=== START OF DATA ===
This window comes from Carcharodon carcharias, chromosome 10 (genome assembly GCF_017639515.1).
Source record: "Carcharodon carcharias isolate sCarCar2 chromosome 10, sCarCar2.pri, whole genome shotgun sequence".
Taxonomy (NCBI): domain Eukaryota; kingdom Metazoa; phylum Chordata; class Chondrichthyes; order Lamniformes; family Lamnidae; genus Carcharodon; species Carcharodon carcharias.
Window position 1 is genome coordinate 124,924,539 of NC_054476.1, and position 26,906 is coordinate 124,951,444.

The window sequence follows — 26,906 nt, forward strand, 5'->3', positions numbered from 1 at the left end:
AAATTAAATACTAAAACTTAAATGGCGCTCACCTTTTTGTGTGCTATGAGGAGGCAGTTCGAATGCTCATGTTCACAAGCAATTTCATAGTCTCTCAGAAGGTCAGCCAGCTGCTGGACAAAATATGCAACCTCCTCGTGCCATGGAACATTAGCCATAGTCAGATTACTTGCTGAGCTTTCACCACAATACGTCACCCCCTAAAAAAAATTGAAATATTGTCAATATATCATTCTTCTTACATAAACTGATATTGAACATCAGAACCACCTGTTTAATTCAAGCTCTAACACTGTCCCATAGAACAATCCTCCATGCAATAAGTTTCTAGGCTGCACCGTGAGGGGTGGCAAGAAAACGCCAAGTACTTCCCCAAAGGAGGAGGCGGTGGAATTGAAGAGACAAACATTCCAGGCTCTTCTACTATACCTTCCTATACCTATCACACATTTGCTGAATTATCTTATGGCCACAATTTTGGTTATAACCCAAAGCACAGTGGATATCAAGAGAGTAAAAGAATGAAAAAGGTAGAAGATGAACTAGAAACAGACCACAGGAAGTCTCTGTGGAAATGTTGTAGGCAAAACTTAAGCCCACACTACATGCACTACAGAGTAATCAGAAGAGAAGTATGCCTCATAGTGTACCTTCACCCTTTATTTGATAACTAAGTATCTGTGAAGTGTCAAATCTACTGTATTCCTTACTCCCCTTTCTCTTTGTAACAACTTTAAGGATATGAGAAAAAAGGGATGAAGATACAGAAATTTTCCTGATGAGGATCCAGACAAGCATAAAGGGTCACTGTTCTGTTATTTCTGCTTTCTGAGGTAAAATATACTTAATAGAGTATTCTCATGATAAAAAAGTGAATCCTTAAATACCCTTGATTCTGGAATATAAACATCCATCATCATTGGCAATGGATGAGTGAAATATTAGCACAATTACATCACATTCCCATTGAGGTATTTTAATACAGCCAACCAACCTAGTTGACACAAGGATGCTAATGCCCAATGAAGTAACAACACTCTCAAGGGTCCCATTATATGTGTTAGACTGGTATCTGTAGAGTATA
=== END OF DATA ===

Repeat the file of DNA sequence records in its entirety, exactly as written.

This window comes from Carcharodon carcharias, chromosome 10 (genome assembly GCF_017639515.1).
Source record: "Carcharodon carcharias isolate sCarCar2 chromosome 10, sCarCar2.pri, whole genome shotgun sequence".
Taxonomy (NCBI): domain Eukaryota; kingdom Metazoa; phylum Chordata; class Chondrichthyes; order Lamniformes; family Lamnidae; genus Carcharodon; species Carcharodon carcharias.
Window position 1 is genome coordinate 124,924,539 of NC_054476.1, and position 26,906 is coordinate 124,951,444.

The window sequence follows — 26,906 nt, forward strand, 5'->3', positions numbered from 1 at the left end:
AAATTAAATACTAAAACTTAAATGGCGCTCACCTTTTTGTGTGCTATGAGGAGGCAGTTCGAATGCTCATGTTCACAAGCAATTTCATAGTCTCTCAGAAGGTCAGCCAGCTGCTGGACAAAATATGCAACCTCCTCGTGCCATGGAACATTAGCCATAGTCAGATTACTTGCTGAGCTTTCACCACAATACGTCACCCCCTAAAAAAAATTGAAATATTGTCAATATATCATTCTTCTTACATAAACTGATATTGAACATCAGAACCACCTGTTTAATTCAAGCTCTAACACTGTCCCATAGAACAATCCTCCATGCAATAAGTTTCTAGGCTGCACCGTGAGGGGTGGCAAGAAAACGCCAAGTACTTCCCCAAAGGAGGAGGCGGTGGAATTGAAGAGACAAACATTCCAGGCTCTTCTACTATACCTTCCTATACCTATCACACATTTGCTGAATTATCTTATGGCCACAATTTTGGTTATAACCCAAAGCACAGTGGATATCAAGAGAGTAAAAGAATGAAAAAGGTAGAAGATGAACTAGAAACAGACCACAGGAAGTCTCTGTGGAAATGTTGTAGGCAAAACTTAAGCCCACACTACATGCACTACAGAGTAATCAGAAGAGAAGTATGCCTCATAGTGTACCTTCACCCTTTATTTGATAACTAAGTATCTGTGAAGTGTCAAATCTACTGTATTCCTTACTCCCCTTTCTCTTTGTAACAACTTTAAGGATATGAGAAAAAAGGGATGAAGATACAGAAATTTTCCTGATGAGGATCCAGACAAGCATAAAGGGTCACTGTTCTGTTATTTCTGCTTTCTGAGGTAAAATATACTTAATAGAGTATTCTCATGATAAAAAAGTGAATCCTTAAATACCCTTGATTCTGGAATATAAACATCCATCATCATTGGCAATGGATGAGTGAAATATTAGCACAATTACATCACATTCCCATTGAGGTATTTTAATACAGCCAACCAACCTAGTTGACACAAGGATGCTAATGCCCAATGAAGTAACAACACTCTCAAGGGTCCCATTATATGTGTTAGACTGGTATCTGTAGAGTATA